Mental wellness, post Covid, is a much-discussed subject right now, and we are all trying to understand what we need to do to help our colleagues and teams. There is a balance to be found now things are heading back to normal. A new equilibrium to be set where the after-effects of lockdown need to be taken into account and everyone in the workplace (or extended workplace) now needs to recognise just how important mental wellbeing is to businesses and their employees.
I suspect for many people the initial disruption surrounding lockdown resulted in a mindset of determined, positivity. It was like a sort of siege mentality where we all battened down the hatches, stiffened our upper lip, kept calm and carried on. At the time, of course, that was what was needed. We were all facing a situation that we had never seen or even considered as being possible in our lives. That determination saw us through the first few days, and it allowed us to face the sudden change head on with a spirit of collaboration.
For many people, though, it was like running on adrenaline, and, just like an adrenaline rush, when the initial response passed, the crash hit.
Returning to work
There is a lot to consider as everyone returns to work. Not least of these considerations is the ‘constant change’ factor. You don’t need to be an expert to know that change can induce feelings of stress in our lives. Every major change in our personal and work lives results in a stress response and that, as we all know, results in health issues. When you consider what happened in all our work and personal lives in the last few months, it is clear that we have been through a period of almost constant change. Firstly, we were isolated, and almost every aspect of our work and personal lives suffered a disruption. We found ourselves working (if indeed we were still working and not on furlough) from kitchen tables, garages, long unused back bedrooms any nook and cranny that would hold a laptop. The boundaries between work and home blurred. Initially, for accountancy professionals and other similar roles where concentration is part of the job, it may have felt good to be undisturbed. There is a big difference though between being able to ‘crack on’ with things for a short time and dealing with working alone for the long term. As the weeks passed, that initial feeling could easily turn to isolation and loneliness. However, we all started to eventually get used to the new situation to some extent.
Now we all need to change things again as we either think about going back to work, operating on new flexible working terms or even permanently working from home. Sadly, many also lost their jobs during lockdown and are now seeking new opportunities. Change, change and more change yet again.
The good news is that according to The Mental Health Foundation, there is plenty that employers and employees can do to help ease the process of returning to whatever version of normal we all end up in.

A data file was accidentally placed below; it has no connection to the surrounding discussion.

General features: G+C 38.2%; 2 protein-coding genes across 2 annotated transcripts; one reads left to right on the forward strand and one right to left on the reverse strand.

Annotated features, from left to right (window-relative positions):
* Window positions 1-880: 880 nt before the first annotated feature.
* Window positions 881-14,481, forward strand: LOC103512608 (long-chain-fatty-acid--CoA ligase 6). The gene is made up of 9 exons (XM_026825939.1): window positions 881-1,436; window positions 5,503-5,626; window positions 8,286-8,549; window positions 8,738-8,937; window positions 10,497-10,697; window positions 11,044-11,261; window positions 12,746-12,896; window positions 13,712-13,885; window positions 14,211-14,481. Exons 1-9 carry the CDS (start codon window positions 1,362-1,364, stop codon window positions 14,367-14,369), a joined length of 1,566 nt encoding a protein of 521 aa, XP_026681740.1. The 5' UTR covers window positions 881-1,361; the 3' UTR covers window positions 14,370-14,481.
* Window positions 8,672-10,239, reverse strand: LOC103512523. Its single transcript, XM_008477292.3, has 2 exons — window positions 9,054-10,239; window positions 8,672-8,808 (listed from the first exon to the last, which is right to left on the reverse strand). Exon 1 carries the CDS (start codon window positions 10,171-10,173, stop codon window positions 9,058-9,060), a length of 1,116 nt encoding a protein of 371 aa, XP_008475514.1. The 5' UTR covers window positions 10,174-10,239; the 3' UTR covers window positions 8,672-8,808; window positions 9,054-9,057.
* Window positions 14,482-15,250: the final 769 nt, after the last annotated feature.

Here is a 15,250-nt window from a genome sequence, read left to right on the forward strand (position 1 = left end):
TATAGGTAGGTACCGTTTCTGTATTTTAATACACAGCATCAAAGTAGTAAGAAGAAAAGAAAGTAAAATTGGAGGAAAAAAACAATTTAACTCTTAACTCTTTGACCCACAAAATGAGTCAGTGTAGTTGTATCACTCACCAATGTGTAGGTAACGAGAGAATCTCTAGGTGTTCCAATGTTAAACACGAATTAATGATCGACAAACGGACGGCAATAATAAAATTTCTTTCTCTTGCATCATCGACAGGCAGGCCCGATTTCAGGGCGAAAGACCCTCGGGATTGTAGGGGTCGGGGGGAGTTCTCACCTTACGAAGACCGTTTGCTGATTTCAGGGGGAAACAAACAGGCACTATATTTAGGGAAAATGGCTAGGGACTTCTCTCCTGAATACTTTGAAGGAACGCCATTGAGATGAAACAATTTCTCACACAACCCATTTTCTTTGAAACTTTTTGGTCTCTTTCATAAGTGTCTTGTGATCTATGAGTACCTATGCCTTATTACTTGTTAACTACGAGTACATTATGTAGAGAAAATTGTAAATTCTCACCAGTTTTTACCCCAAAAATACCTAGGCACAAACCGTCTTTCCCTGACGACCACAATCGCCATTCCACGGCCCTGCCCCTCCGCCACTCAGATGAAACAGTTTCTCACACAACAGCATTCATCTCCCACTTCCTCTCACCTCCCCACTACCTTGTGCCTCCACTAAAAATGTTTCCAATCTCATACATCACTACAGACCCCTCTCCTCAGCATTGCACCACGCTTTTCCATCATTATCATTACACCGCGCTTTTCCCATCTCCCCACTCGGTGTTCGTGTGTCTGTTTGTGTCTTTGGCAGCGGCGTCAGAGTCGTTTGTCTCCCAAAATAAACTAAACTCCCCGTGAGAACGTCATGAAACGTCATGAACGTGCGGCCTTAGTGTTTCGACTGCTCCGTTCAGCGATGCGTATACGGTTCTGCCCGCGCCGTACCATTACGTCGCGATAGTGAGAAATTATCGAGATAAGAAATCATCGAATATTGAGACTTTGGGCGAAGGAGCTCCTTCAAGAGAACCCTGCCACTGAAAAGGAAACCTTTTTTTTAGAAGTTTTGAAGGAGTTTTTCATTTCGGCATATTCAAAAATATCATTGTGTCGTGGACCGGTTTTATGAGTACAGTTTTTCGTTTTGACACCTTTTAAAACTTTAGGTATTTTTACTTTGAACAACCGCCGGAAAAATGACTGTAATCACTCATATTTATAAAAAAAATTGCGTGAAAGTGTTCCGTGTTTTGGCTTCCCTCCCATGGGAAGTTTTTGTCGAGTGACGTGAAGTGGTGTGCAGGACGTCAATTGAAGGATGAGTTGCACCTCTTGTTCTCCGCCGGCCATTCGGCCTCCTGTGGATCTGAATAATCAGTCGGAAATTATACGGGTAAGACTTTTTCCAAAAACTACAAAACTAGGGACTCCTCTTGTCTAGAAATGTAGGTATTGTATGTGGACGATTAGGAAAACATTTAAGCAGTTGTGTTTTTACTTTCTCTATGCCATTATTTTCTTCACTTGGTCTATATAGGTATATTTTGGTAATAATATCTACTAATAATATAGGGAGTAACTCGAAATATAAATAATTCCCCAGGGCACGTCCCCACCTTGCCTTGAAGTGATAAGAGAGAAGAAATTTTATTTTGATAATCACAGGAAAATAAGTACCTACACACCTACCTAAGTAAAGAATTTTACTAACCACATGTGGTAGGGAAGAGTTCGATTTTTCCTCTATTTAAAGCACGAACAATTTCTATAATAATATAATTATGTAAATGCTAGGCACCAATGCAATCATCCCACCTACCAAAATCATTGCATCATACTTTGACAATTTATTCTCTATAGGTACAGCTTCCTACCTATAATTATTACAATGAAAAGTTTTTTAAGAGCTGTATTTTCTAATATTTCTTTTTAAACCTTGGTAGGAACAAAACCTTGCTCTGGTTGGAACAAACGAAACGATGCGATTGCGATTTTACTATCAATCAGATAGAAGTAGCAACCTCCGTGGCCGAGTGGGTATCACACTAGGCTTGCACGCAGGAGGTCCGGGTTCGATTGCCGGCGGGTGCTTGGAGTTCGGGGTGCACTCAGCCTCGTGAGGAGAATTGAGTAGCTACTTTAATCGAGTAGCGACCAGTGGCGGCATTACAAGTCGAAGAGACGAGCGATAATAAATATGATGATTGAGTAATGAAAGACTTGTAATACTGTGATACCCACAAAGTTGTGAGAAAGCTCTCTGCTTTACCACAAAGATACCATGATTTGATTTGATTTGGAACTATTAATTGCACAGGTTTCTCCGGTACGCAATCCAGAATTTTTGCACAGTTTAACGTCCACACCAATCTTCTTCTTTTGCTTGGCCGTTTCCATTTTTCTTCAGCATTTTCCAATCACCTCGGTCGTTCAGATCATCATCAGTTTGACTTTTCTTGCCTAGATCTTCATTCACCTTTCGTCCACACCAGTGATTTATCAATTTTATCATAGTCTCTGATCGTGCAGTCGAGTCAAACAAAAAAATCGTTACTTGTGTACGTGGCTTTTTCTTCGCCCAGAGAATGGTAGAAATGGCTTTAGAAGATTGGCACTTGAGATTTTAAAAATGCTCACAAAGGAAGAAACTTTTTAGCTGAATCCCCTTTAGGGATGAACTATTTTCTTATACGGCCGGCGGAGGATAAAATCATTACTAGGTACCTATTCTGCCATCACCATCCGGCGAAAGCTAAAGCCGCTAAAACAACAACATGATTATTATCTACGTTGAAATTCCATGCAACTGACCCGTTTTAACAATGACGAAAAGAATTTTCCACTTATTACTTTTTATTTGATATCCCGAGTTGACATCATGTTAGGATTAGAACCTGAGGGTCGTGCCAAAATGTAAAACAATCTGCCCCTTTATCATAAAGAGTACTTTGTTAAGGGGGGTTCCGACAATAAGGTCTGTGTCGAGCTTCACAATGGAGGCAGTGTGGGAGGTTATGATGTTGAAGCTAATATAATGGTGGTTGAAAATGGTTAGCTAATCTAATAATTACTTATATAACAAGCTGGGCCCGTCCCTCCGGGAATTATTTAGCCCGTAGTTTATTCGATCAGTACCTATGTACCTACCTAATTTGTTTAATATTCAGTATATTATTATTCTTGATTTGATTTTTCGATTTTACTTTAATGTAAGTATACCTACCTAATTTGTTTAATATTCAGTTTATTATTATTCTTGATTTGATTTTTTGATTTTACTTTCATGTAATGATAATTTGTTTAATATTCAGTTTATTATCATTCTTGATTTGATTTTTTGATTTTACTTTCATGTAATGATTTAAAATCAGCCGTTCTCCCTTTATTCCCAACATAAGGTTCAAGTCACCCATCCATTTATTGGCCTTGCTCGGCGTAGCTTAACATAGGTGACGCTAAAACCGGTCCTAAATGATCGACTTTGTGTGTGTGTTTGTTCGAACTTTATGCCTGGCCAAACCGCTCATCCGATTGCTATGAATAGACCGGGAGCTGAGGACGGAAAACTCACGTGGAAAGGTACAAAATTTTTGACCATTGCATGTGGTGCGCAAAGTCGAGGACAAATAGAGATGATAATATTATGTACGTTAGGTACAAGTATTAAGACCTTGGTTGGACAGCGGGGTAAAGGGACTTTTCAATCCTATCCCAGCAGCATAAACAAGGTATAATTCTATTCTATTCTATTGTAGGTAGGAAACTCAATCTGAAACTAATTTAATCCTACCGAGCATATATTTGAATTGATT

Here are a few thoughts that may help ease things along:
– Planning is vital. The sudden, jarring shock of lockdown was a very different situation to returning to work. The more planned your return, the less stress will be caused by the unknown. Whether it is a phased return, a new way of working, or a shift back to the old way of doing things, if managers and the teams work together to plan things it will ease the flow to the new situation.
– Routines always help. Whatever the situation you are returning to, try to change the core of your routine as little as possible. Don’t fall into the trap of working extra hours at home, for example. When you are back in the office, take your breaks and your lunch as you used to. Small routines make a big difference.
– Accept that your mental wellness is important. We are not very good at this one. It’s difficult to admit that you are struggling to deal with a situation mentally, but if there is support available, and you think it will help, accept you may need it and take it.
– Look for opportunities for growth. That feeling of job satisfaction that comes with a job well done or learning new skills, and so on is a great way to feel better. Not only that, but it will add a positive element to returning to work.
– Socialise and revitalise your friendships and work relationships. Social distancing may keep you physically apart in your workplace, but you can use technology and planned activities to keep the social interaction going and the team working together.
We’ve come so far already
We have all done so much and come so far through very challenging circumstances in the workplace in recent months that it is vital we accept and support people who are facing a return to work. Mental wellness is going to be a big part of all our success going forward.
One thing is certain in all the uncertainty, though, when we work together and support each other, we become much more than we expected.
There are links below to more information on mental health in the workplace.